Seattle’s starting rotation included four pitchers who won at least 15 games. Jamie Moyer led the staff with a record of 20-6, and he also compiled a 3.43 ERA. Freddy Garcia finished 18-6, with a league-leading 3.05 ERA and 239 innings pitched. Paul Abbott went 17-4 and Aaron Sele compiled a record of 15-5. Meanwhile, Kazuhiro Sasaki placed among the league leaders with 45 saves.
On offense, centerfielder Mike Cameron hit 25 home runs, drove in 110 runs, scored 99 others, and stole 34 bases. John Olerud hit 21 homers, knocked in 95 runs, and batted .302. Edgar Martinez homered 23 times, drove in 116 runs, and batted .306. Second baseman Bret Boone had his greatest season, earning a third-place finish in the MVP balloting by hitting 37 homers, batting .331, scoring 118 runs, collecting 206 hits, and leading the league with 141 runs batted in. Japanese import Ichiro Suzuki captured A.L. MVP and Rookie of the Year honors by scoring 127 runs and topping the circuit with a .350 batting average, 242 hits, and 56 stolen bases.
Still, Ichiro may not have been the division’s best player. Alex Rodriguez had a fabulous year for his new team, the Texas Rangers, leading the league with 52 home runs, 133 runs scored, and 393 total bases, driving in 135 runs, batting .318, and collecting 201 hits. Unfortunately for Rodriguez, the Rangers finished last in the A.L. West, 43 games behind the first-place Mariners.
The team Seattle ultimately faced in the first round of the playoffs ended up being the Cleveland Indians, who returned to the top of the A.L. Central standings after a one-year hiatus. The Indians finished the regular season with a record of 91-71, six games ahead of the runner-up Minnesota Twins, and eight games in front of the third-place Chicago White Sox.
Since the Indians placed just ninth in the league rankings with a team ERA of 4.64, they depended heavily on their powerful offense to capture their sixth division title in seven years. Rookie left-hander C.C. Sabathia was Cleveland’s most effective starter, leading the staff with a record of 17-5.
Cleveland’s potent lineup finished near the top of the league rankings in most statistical categories, including runs scored (897), home runs (212), and team batting average (.278). Roberto Alomar, Jim Thome, and the newly-acquired Juan Gonzalez paced the Indians’ attack. Alomar hit 20 homers, drove in 100 runs, scored 113 others, stole 30 bases, and batted .336. Thome hit 49 home runs, knocked in 124 runs, scored 101 times, and batted .291. Gonzalez hit 35 round-trippers, drove in 140 runs, and batted .325.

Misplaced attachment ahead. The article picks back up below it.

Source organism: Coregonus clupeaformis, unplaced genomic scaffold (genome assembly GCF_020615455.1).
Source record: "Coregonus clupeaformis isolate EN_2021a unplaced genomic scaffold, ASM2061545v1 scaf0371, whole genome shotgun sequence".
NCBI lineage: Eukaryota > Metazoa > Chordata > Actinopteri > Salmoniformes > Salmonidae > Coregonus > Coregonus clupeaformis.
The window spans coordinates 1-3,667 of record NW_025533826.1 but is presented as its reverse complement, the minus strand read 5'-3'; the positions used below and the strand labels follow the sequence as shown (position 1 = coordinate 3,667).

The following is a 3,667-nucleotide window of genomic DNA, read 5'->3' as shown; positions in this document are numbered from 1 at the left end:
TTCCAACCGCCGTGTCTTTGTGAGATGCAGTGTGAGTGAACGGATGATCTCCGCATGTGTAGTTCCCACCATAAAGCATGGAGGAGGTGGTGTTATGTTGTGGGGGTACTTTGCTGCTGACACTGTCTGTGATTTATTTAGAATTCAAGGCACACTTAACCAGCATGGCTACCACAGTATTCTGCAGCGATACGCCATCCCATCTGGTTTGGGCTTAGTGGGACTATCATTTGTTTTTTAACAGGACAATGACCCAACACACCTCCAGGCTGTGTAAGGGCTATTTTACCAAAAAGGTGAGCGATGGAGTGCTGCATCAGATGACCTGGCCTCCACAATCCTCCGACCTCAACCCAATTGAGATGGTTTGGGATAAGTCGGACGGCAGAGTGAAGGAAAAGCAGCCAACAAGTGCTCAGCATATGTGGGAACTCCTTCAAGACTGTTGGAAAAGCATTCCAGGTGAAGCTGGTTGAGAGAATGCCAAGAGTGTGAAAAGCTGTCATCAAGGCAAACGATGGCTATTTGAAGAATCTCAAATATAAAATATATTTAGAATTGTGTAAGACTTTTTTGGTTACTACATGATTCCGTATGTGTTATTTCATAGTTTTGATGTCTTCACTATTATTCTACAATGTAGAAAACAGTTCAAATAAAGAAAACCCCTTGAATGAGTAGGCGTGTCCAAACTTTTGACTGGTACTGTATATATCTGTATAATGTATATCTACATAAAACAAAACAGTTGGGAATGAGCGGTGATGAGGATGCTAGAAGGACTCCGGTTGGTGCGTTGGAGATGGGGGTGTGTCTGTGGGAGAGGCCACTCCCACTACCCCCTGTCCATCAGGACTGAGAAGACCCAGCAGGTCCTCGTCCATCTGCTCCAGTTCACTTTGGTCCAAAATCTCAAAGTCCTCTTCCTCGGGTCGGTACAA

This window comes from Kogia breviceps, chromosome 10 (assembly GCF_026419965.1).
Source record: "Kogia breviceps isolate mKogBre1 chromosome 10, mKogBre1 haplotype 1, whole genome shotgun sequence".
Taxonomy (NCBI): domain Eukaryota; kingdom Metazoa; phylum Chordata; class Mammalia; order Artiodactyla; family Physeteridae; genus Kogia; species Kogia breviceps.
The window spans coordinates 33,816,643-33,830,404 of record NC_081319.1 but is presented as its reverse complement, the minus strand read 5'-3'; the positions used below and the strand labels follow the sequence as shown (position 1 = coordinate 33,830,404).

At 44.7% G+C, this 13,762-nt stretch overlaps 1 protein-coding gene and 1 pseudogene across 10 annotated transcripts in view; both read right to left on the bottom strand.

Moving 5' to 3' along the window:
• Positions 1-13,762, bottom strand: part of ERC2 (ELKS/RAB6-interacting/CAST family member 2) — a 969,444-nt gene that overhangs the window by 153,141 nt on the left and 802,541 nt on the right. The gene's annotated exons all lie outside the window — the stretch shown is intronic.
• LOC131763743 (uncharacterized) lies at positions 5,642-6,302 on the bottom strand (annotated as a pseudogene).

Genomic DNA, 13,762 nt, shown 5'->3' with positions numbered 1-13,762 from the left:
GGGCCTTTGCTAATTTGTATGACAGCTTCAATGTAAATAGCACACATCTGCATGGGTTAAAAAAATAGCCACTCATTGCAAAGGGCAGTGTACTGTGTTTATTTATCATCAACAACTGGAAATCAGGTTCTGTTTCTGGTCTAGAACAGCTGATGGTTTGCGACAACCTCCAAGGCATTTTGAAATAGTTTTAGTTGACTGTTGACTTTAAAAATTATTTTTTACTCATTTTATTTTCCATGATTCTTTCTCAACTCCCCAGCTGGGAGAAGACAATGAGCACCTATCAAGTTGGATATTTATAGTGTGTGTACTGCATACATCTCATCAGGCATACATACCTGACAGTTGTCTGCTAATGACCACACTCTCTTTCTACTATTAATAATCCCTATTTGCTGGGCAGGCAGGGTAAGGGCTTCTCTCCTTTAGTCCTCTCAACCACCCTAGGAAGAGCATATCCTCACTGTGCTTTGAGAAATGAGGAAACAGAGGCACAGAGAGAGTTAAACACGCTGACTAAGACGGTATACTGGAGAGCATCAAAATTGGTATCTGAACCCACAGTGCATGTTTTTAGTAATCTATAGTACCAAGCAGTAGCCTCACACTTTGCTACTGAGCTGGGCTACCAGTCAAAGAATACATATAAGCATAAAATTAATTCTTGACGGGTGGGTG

The Indians gave the Mariners all they could handle in their Division Series matchup, taking their heavily-favored opponents to the full five games and outscoring them in the process by a combined margin of 26-16. A fine pitching effort by Jamie Moyer and the Seattle bullpen gave the Mariners a series-clinching 3-1 victory in the decisive fifth contest.
Meanwhile, the Yankees’ quest for a fourth straight world championship appeared to be in serious jeopardy when they dropped the first two games of their Division Series matchup with Oakland at home. However, aided by Derek Jeter’s famous “flip” to catcher Jorge Posada at home plate, the Yankees somehow managed to pick themselves up off the ground, win Game Three out in Oakland, and go on to win the Series in five games. They then made surprisingly quick work of the Mariners, needing only five games to dispose of them.
The Yankees’ hopes for a fourth straight title ended in the World Series when they lost a memorable Fall Classic to the Arizona Diamondbacks in seven games. Although the Diamondbacks badly outplayed them for most of the Series, the Yankees found themselves holding onto a 3-2 lead after the first five games.
Arizona’s top two starters, Randy Johnson and Curt Schilling, completely handcuffed New York’s lineup in the first two contests, as the Diamondbacks posted 9-1 and 4-0 victories at home. However, the Yankees got back into the Series after the clubs traveled to the East Coast for the next three contests. Roger Clemens pitched the Yankees to a 2-1 victory in Game Three, before New York posted miraculous come-from-behind wins in Games Four and Five.